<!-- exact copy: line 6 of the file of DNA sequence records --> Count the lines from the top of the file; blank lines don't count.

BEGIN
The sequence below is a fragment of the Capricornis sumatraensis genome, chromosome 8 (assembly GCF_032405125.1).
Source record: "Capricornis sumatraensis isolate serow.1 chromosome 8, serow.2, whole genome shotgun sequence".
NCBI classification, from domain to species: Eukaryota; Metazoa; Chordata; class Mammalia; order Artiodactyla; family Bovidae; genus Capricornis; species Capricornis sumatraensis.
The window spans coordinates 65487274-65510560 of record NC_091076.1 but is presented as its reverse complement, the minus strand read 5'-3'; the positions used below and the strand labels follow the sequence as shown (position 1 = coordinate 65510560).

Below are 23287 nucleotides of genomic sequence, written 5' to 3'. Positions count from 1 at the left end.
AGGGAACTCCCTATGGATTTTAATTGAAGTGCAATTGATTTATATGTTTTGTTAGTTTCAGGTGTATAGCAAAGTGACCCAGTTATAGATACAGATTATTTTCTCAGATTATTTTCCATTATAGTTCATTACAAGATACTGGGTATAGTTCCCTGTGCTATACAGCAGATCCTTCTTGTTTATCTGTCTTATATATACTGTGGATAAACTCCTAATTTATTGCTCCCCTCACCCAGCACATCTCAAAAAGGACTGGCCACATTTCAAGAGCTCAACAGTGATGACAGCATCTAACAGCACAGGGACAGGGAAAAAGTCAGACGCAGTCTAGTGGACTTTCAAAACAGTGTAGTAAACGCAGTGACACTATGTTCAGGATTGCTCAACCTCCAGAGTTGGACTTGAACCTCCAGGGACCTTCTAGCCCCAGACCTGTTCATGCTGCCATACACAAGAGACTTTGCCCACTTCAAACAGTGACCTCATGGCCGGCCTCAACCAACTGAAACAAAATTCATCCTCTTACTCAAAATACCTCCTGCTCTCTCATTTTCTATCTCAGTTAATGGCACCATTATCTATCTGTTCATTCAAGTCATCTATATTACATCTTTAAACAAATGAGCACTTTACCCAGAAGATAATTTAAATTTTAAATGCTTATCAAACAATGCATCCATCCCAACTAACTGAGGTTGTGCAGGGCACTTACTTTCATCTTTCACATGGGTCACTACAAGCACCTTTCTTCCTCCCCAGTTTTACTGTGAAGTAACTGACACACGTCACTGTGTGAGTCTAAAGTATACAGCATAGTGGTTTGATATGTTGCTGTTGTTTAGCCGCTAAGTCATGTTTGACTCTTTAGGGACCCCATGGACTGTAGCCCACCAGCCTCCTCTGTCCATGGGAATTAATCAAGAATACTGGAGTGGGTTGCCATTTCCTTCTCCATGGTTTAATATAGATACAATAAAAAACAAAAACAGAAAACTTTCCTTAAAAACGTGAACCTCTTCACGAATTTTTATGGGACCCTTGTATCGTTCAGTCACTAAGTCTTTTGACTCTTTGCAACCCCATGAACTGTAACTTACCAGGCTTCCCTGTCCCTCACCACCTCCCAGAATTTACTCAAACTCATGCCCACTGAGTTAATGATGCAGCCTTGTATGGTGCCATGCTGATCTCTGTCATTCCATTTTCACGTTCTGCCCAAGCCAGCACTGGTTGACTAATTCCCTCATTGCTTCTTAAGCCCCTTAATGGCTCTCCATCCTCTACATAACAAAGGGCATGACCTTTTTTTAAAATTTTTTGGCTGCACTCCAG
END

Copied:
AGGGAACTCCCTATGGATTTTAATTGAAGTGCAATTGATTTATATGTTTTGTTAGTTTCAGGTGTATAGCAAAGTGACCCAGTTATAGATACAGATTATTTTCTCAGATTATTTTCCATTATAGTTCATTACAAGATACTGGGTATAGTTCCCTGTGCTATACAGCAGATCCTTCTTGTTTATCTGTCTTATATATACTGTGGATAAACTCCTAATTTATTGCTCCCCTCACCCAGCACATCTCAAAAAGGACTGGCCACATTTCAAGAGCTCAACAGTGATGACAGCATCTAACAGCACAGGGACAGGGAAAAAGTCAGACGCAGTCTAGTGGACTTTCAAAACAGTGTAGTAAACGCAGTGACACTATGTTCAGGATTGCTCAACCTCCAGAGTTGGACTTGAACCTCCAGGGACCTTCTAGCCCCAGACCTGTTCATGCTGCCATACACAAGAGACTTTGCCCACTTCAAACAGTGACCTCATGGCCGGCCTCAACCAACTGAAACAAAATTCATCCTCTTACTCAAAATACCTCCTGCTCTCTCATTTTCTATCTCAGTTAATGGCACCATTATCTATCTGTTCATTCAAGTCATCTATATTACATCTTTAAACAAATGAGCACTTTACCCAGAAGATAATTTAAATTTTAAATGCTTATCAAACAATGCATCCATCCCAACTAACTGAGGTTGTGCAGGGCACTTACTTTCATCTTTCACATGGGTCACTACAAGCACCTTTCTTCCTCCCCAGTTTTACTGTGAAGTAACTGACACACGTCACTGTGTGAGTCTAAAGTATACAGCATAGTGGTTTGATATGTTGCTGTTGTTTAGCCGCTAAGTCATGTTTGACTCTTTAGGGACCCCATGGACTGTAGCCCACCAGCCTCCTCTGTCCATGGGAATTAATCAAGAATACTGGAGTGGGTTGCCATTTCCTTCTCCATGGTTTAATATAGATACAATAAAAAACAAAAACAGAAAACTTTCCTTAAAAACGTGAACCTCTTCACGAATTTTTATGGGACCCTTGTATCGTTCAGTCACTAAGTCTTTTGACTCTTTGCAACCCCATGAACTGTAACTTACCAGGCTTCCCTGTCCCTCACCACCTCCCAGAATTTACTCAAACTCATGCCCACTGAGTTAATGATGCAGCCTTGTATGGTGCCATGCTGATCTCTGTCATTCCATTTTCACGTTCTGCCCAAGCCAGCACTGGTTGACTAATTCCCTCATTGCTTCTTAAGCCCCTTAATGGCTCTCCATCCTCTACATAACAAAGGGCATGACCTTTTTTTAAAATTTTTTGGCTGCACTCCAG